US President Donald Trump’s formulations on India and Pakistan in the national security strategy document issued this week in Washington are perhaps less important than the large changes he hopes to engineer in America’s engagement with the world. Trump’s proposition that America will support India’s rise to become a leading global power is not new. Washington has been saying this for nearly two decades. Washington has also been long concerned about the sources of international terrorism in Pakistan. For India, continuity in US policy towards the Subcontinent under Trump is indeed welcome. But Delhi must watch out for the implications of Trump’s determination to pare down America’s expansive internationalism that has been there since the end of the Second World War.
The conventional wisdom has been that Trump’s rhetoric on closing America’s borders, replacing free trade with fair trade, injecting greater reciprocity into US alliances and walking away from constraining multilateral agreements was just campaign rhetoric. After a year in office, the world knows that Trump is quite serious about putting “America First”. His administration’s document on the US national security strategy tries to soften the blow. But the president in his speech outlining the strategy reaffirmed his deep suspicion of “globalism”. The tension between Trump’s understanding of “America First” and the internationalist instincts of his security team are plain to see. That tension turns into a profound contradiction between the world-views of Trump and the permanent establishment in Washington.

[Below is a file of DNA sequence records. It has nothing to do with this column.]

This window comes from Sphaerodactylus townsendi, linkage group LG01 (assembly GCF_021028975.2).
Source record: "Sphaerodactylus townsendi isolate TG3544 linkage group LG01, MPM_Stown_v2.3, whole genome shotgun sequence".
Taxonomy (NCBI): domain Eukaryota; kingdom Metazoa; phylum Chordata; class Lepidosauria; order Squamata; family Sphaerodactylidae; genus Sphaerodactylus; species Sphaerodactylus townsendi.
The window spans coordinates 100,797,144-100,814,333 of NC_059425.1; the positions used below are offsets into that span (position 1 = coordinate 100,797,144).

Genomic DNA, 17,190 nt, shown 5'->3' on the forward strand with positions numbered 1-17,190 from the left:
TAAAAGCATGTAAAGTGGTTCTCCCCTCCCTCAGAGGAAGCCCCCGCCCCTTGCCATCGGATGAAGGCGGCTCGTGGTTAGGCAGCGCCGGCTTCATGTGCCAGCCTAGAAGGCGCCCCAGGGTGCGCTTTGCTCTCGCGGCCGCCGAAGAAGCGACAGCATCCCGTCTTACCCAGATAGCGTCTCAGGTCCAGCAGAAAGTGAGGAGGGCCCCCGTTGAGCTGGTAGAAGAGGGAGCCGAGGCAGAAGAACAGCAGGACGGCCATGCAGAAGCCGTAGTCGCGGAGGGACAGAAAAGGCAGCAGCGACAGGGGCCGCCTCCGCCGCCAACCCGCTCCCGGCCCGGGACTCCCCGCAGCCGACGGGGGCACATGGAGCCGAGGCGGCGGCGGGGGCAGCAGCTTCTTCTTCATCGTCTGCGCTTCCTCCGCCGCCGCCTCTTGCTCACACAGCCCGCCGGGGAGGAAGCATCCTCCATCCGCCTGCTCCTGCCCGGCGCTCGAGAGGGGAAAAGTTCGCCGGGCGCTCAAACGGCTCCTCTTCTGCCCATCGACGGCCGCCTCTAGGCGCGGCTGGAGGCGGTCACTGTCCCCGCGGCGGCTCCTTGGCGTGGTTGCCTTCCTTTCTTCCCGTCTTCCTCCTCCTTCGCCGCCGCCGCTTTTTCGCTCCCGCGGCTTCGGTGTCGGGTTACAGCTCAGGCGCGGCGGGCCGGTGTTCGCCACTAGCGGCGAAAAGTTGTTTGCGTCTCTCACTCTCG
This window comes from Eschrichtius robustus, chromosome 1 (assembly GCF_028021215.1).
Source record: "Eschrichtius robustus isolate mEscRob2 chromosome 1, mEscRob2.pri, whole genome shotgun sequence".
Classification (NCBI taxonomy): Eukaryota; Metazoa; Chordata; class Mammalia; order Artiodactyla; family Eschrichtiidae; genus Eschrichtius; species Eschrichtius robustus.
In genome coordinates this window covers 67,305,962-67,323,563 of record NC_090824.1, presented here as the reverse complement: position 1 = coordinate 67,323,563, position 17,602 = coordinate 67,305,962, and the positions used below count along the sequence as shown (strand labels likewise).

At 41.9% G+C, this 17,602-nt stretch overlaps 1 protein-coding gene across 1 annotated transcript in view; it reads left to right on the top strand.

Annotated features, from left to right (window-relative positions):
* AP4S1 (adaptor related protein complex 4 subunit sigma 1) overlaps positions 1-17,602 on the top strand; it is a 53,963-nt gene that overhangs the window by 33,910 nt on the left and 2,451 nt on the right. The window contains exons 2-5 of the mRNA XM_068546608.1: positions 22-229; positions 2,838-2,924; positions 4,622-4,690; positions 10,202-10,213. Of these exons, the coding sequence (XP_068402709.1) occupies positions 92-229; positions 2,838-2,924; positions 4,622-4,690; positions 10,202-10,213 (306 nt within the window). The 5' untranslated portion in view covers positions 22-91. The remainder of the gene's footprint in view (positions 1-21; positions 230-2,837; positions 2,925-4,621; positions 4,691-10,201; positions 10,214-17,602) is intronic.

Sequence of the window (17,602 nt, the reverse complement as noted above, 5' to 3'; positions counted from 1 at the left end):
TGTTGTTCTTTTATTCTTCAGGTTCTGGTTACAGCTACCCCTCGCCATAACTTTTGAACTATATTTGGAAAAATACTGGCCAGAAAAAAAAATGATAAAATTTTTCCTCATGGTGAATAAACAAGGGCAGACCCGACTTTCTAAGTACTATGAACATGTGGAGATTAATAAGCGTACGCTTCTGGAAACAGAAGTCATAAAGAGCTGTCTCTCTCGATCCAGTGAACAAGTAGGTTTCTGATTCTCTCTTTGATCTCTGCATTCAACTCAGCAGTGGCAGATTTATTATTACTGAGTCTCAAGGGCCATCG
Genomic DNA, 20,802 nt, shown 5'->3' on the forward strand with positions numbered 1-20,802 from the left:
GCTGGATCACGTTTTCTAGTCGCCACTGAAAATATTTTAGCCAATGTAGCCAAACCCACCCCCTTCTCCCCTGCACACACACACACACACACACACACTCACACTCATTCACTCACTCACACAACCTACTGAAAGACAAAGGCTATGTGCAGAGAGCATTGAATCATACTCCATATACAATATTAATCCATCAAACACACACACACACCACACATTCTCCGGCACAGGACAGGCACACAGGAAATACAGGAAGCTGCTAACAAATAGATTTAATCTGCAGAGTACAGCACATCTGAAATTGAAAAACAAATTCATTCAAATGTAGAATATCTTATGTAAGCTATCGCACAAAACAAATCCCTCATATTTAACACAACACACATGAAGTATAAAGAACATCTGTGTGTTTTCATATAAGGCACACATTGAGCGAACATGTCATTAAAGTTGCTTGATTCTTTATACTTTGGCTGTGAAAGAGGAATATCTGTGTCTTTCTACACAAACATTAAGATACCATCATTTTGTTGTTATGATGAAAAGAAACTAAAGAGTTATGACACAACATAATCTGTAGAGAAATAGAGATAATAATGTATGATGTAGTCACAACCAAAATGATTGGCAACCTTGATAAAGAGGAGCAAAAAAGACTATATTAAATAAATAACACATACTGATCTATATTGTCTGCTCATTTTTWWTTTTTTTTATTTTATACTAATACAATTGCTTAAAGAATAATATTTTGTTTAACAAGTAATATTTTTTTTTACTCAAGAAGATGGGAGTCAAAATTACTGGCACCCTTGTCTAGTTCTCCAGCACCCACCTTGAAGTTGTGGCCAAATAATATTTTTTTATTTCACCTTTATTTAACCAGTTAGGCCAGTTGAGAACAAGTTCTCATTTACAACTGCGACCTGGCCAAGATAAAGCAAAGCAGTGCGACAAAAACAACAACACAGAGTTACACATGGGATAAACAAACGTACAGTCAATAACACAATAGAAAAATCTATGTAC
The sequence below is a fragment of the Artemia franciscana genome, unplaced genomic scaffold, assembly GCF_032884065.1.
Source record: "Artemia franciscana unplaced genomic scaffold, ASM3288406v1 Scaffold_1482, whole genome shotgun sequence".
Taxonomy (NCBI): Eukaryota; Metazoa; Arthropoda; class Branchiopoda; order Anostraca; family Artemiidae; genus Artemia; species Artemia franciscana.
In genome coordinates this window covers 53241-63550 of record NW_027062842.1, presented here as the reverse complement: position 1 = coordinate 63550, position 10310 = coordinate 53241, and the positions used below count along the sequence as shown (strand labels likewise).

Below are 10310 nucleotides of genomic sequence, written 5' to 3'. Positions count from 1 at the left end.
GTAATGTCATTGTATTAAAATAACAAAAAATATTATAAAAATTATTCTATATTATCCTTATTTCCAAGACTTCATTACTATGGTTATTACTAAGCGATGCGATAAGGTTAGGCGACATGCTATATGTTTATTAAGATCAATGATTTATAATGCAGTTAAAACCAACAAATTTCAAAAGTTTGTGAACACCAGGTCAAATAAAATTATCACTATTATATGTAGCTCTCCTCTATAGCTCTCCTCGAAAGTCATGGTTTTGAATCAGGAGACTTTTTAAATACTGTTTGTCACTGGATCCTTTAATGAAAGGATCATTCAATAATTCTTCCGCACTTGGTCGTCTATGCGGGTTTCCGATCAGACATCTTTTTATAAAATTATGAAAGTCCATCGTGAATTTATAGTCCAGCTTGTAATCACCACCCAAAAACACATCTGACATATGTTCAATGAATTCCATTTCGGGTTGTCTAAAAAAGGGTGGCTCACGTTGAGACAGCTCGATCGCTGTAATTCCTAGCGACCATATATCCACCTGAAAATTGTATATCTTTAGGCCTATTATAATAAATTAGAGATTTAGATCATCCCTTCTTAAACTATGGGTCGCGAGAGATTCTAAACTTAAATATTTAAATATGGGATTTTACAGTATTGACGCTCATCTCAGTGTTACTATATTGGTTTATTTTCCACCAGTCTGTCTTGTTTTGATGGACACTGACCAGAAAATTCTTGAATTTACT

Unprecedented internal disputation is turning America into an unpredictable actor in world politics. Given America’s continuing weight in global affairs, adapting to the uncertainty that Trump generates is a major imperative for all of America’s interlocutors. Consider, for example, the NSS’s assertion that Russia has now become a threat. But Trump could not get himself to articulate that conclusion in the speech. In fact, he talked of cooperation with the Russian President, Vladimir Putin.
The strategy document certainly breaks from the past in affirming that China poses a big threat to America’s prosperity and international primacy. But, quite clearly, the massive economic interdependence between the two nations constrains any American temptation for a military confrontation with China. Trump also needs China’s political support in dealing with a large number of issues, including North Korea. Amidst the current flux in Washington, the policy challenge for Delhi is two-fold. One is to seize the opportunities that Trump is offering in countering terrorism and promoting peace and stability in Afghanistan and, more broadly, the Indo-Pacific. The other is to prepare for the unprecedented changes in America’s international relations under Trump.